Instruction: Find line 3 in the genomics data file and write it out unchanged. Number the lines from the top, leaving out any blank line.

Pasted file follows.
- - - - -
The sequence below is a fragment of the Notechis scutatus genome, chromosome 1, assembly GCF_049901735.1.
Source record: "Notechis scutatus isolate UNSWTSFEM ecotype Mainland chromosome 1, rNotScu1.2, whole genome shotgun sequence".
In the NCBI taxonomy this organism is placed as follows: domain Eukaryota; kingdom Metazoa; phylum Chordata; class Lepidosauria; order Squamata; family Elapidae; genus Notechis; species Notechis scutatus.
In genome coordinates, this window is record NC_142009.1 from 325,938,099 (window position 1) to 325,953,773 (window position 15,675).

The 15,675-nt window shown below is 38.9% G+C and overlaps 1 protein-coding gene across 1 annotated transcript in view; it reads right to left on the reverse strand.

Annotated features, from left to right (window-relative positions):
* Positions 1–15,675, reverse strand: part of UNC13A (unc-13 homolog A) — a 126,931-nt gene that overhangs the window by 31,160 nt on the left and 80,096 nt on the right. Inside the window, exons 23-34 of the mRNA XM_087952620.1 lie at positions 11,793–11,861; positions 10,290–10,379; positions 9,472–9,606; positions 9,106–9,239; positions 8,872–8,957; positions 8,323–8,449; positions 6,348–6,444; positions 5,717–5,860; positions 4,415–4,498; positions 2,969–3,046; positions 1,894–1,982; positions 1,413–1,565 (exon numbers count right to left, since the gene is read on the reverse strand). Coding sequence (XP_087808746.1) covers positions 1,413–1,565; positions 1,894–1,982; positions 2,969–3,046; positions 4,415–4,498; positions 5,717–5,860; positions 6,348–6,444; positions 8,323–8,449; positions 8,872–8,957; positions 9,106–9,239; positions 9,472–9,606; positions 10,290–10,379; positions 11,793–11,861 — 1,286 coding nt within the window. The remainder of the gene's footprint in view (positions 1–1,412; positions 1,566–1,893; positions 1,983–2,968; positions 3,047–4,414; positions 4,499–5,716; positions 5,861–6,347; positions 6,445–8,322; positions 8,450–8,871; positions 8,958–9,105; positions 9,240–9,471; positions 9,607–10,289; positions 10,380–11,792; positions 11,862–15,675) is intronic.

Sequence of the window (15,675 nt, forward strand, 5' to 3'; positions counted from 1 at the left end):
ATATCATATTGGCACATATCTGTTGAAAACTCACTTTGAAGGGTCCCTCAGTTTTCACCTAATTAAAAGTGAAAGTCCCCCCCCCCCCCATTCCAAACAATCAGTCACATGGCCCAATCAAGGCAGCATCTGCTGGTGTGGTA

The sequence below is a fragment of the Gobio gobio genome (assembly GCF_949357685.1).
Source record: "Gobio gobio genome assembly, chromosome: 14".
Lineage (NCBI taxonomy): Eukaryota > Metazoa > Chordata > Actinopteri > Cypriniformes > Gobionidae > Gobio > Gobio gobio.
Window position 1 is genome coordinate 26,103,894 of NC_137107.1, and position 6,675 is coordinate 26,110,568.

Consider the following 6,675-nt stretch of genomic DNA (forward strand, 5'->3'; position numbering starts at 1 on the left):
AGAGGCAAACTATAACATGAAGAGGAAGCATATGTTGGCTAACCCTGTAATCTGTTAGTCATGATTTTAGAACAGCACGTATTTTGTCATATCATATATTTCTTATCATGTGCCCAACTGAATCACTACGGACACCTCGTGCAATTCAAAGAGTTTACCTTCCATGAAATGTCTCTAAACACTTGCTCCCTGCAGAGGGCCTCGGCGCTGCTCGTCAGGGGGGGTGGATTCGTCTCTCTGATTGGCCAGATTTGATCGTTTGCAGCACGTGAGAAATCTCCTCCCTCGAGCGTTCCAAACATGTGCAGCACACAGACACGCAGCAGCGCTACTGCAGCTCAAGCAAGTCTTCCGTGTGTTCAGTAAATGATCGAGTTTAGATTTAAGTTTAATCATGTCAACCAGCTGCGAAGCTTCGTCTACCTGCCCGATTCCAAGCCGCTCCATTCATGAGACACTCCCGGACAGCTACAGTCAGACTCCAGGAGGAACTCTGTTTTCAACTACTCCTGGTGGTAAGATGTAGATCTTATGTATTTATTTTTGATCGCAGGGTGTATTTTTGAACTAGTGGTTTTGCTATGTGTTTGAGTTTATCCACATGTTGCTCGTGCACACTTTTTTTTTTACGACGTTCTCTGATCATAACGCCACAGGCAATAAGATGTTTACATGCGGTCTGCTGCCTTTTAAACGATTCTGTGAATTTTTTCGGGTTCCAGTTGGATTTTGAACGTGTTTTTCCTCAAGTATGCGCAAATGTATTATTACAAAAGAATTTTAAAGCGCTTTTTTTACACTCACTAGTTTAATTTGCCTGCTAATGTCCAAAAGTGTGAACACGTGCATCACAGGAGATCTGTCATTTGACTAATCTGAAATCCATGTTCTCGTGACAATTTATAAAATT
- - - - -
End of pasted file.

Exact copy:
In the NCBI taxonomy this organism is placed as follows: domain Eukaryota; kingdom Metazoa; phylum Chordata; class Lepidosauria; order Squamata; family Elapidae; genus Notechis; species Notechis scutatus.